Location: Children's Nutrition Research CenterTitle: Lipid profiles, inflammatory markers, and insulin therapy in youth with type 2 diabetes
|LEVITT KATZ, LORRAINE - University Of Pennsylvania|
|BACHA, FIDA - Children'S Nutrition Research Center (CNRC)|
|GIDDING, SAMUEL - Delaware Valley College|
|WEINSTOCK, RUTH - State University Of New York (SUNY)|
|EL GHORMI, LAURE - George Washington University|
|LIBMAN, INGRID - University Of Pittsburgh Medical Center|
|NADEAU, KRISTEN - University Of Colorado|
|PORTER, KRISTIN - University Of Pittsburgh Medical Center|
|MARCOVINA, SANTICA - University Of Washington|
Submitted to: Journal of Pediatrics
Publication Type: Peer Reviewed Journal
Publication Acceptance Date: 12/18/2017
Publication Date: 5/1/2018
Citation: Levitt Katz, L.E., Bacha, F., Gidding, S.S., Weinstock, R.S., El Ghormi, L., Libman, I., Nadeau, K.J., Porter, K., Marcovina, S. 2018. Lipid profiles, inflammatory markers, and insulin therapy in youth with type 2 diabetes. Journal of Pediatrics. 196:208-216. https://doi.org/10.1016/j.jpeds.2017.12.052.
Interpretive Summary: The effect of insulin therapy on the lipid and inflammation profile in youth with type 2 diabetes has not been previously studied. We thus evaluated the impact of insulin therapy on lipids and inflammation in youth with type 2 diabetes from the TODAY study. 285 participants in the TODAY study failed to maintain glucose control on oral medications alone and they were prescribed insulin therapy. We found that the worsening of the lipid profile was associated with worsening of glucose control. Insulin helped but didn’t markedly prevent the progression of dyslipidemia. Increase in inflammation persisted after insulin therapy related to glucose control and weight gain. Worsening lipid profile and inflammation over time raise concern regarding premature development of atherosclerosis in these youth. Insulin therapy has a limited benefit in the absence of improvement of glucose control. Strategies to achieve better glucose control are needed.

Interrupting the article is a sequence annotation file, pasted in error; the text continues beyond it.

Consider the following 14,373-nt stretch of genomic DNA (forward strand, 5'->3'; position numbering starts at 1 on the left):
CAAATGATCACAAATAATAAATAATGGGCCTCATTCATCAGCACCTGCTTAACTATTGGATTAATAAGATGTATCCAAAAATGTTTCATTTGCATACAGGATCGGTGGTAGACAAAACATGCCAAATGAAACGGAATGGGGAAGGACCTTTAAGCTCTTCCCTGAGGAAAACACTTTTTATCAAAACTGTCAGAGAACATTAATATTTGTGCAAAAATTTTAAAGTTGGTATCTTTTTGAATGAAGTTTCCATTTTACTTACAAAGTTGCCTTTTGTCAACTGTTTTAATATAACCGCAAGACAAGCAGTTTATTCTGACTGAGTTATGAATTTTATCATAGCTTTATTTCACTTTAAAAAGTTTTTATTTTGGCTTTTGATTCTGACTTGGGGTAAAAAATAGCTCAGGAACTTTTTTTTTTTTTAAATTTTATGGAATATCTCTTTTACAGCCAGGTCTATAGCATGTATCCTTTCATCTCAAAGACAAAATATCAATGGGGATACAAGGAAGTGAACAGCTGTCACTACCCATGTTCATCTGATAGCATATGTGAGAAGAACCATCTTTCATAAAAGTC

Technical Abstract: Data regarding atherogenic dyslipidemia and the inflammation profile in youth with type 2 diabetes is limited and the effect of insulin therapy on these variables has not previously been studied in youth. We determined the impact of insulin therapy on lipid and inflammatory markers in youth with poorly controlled type 2 diabetes. In the Treatment Options for type 2 Diabetes in Adolescents and Youth (TODAY) multicenter trial, 285 participants failed to sustain glycemic control on randomized treatment (primary outcome, glycated hemoglobin A1c [HbA1c] at >/- 8% for 6 months); 363 maintained glycemic control (never reached primary outcome). Statins were used for a low-density lipoprotein cholesterol of >/-130 mg/dL. Upon reaching the primary outcome, insulin was started. Changes in lipids and inflammatory markers (slopes over time) were examined. Progression of dyslipidemia was related to glycemic control. In those with the primary outcome, insulin therapy impacted HbA1c modestly, and dampened the increase in total cholesterol, low-density lipoprotein cholesterol, and total apolipoprotein B, although statin use increased from 8.6% to 22% year after the primary outcome. The increase in triglycerides and plasma nonesterified fatty acids stabilized after insulin was started, independent of HbA1c. There was an increase in high-sensitivity C-reactive protein that continued after insulin initiation, related to HbA1c and percent overweight. Worsening dyslipidemia and inflammation over time raise concern regarding premature development of atherosclerosis in youth with type 2 diabetes. Insulin therapy has a limited benefit in the absence of glycemic control. Strategies to achieve better glycemic control are needed.